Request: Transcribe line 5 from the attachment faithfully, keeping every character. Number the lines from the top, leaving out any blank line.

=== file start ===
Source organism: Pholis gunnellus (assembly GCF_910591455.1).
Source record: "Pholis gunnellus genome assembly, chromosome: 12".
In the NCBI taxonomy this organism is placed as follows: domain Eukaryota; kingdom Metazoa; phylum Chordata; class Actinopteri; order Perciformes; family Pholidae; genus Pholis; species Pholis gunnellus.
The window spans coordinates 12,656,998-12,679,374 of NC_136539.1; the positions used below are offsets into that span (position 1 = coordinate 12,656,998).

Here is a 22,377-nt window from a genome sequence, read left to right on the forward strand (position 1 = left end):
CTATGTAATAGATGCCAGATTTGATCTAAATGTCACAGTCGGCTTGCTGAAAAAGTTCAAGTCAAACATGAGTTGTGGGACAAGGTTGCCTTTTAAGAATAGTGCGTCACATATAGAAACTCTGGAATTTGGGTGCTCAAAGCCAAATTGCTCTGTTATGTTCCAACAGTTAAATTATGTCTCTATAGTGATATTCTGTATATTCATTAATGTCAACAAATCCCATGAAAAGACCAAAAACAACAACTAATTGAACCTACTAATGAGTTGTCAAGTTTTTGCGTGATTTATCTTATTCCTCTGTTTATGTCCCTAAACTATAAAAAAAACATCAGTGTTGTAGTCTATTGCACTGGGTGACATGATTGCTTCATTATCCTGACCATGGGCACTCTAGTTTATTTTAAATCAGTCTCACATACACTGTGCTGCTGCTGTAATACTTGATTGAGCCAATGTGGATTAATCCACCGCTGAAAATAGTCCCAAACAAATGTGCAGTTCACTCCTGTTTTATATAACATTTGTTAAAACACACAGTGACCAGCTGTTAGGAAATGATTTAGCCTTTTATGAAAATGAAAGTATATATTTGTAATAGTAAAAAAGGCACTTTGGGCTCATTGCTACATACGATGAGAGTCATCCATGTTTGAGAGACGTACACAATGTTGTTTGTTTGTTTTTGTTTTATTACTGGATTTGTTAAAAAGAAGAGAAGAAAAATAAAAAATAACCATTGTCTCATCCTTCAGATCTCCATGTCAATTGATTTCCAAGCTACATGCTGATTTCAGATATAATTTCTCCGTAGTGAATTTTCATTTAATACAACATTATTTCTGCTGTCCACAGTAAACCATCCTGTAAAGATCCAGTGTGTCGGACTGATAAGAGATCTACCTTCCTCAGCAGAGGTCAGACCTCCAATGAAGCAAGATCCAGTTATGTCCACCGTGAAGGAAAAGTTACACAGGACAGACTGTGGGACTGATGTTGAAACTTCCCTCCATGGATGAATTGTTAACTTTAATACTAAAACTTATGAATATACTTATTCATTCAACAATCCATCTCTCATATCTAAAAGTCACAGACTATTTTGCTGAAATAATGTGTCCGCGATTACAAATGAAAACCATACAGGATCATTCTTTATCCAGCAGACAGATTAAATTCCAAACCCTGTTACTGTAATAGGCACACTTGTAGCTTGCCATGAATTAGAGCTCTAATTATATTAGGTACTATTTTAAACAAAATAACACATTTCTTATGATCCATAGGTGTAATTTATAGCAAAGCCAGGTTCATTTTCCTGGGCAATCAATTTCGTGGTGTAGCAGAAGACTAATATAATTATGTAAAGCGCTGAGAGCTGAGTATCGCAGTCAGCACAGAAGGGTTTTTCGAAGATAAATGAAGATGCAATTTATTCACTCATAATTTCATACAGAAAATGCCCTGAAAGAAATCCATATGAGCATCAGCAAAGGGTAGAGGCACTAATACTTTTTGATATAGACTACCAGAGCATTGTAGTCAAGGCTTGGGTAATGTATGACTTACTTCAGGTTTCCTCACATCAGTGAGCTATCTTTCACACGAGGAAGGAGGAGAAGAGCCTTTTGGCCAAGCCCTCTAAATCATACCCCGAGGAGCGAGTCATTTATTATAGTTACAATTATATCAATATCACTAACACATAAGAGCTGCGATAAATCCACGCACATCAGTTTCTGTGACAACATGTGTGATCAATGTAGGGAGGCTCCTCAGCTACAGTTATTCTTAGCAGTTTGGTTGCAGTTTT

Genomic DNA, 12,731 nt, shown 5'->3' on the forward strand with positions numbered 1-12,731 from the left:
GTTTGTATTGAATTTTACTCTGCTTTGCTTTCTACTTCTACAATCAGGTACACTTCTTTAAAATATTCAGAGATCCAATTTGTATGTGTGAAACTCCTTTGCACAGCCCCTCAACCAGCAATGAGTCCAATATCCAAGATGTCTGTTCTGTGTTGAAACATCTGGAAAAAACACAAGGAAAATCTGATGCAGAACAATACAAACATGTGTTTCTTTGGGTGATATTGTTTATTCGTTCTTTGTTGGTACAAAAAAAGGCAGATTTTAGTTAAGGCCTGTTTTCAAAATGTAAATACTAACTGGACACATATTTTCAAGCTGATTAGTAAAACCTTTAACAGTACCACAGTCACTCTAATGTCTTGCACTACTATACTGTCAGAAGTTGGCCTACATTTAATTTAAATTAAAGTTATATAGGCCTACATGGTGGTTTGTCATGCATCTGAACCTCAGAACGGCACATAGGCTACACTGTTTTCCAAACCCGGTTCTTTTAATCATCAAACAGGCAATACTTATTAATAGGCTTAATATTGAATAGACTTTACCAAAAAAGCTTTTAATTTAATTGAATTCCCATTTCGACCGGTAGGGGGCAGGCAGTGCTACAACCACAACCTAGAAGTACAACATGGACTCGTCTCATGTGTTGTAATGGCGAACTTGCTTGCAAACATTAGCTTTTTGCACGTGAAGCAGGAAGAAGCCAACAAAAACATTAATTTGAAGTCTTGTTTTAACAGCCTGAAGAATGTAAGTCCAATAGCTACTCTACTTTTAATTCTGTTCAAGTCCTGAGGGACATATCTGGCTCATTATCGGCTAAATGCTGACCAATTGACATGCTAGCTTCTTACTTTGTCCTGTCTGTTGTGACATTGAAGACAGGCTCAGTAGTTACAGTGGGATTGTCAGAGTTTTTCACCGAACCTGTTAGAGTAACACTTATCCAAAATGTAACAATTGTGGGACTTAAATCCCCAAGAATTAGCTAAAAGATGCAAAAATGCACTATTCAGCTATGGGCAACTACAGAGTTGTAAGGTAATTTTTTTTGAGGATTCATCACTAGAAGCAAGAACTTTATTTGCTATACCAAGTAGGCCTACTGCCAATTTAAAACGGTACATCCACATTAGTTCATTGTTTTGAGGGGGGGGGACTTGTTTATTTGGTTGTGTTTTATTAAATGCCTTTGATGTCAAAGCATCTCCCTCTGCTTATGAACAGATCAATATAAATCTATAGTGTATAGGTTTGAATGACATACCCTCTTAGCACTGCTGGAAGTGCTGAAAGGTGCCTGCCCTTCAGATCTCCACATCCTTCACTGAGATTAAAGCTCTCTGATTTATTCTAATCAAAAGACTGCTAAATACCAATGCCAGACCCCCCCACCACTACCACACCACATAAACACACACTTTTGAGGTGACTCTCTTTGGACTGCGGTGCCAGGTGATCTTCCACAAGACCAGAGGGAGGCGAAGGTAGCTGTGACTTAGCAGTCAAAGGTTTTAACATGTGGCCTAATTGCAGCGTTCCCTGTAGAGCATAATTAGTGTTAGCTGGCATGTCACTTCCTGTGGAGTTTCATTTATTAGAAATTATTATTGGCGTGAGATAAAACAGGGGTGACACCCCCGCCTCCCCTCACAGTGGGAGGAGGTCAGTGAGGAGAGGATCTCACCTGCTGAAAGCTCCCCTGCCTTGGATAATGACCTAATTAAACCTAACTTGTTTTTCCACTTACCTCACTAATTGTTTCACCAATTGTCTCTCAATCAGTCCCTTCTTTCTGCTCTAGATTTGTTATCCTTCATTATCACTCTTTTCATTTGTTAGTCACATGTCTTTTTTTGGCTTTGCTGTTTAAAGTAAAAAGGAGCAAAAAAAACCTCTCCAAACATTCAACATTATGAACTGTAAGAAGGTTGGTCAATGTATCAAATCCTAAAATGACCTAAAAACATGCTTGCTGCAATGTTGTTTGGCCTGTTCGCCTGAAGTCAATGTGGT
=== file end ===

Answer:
Here is a 22,377-nt window from a genome sequence, read left to right on the forward strand (position 1 = left end):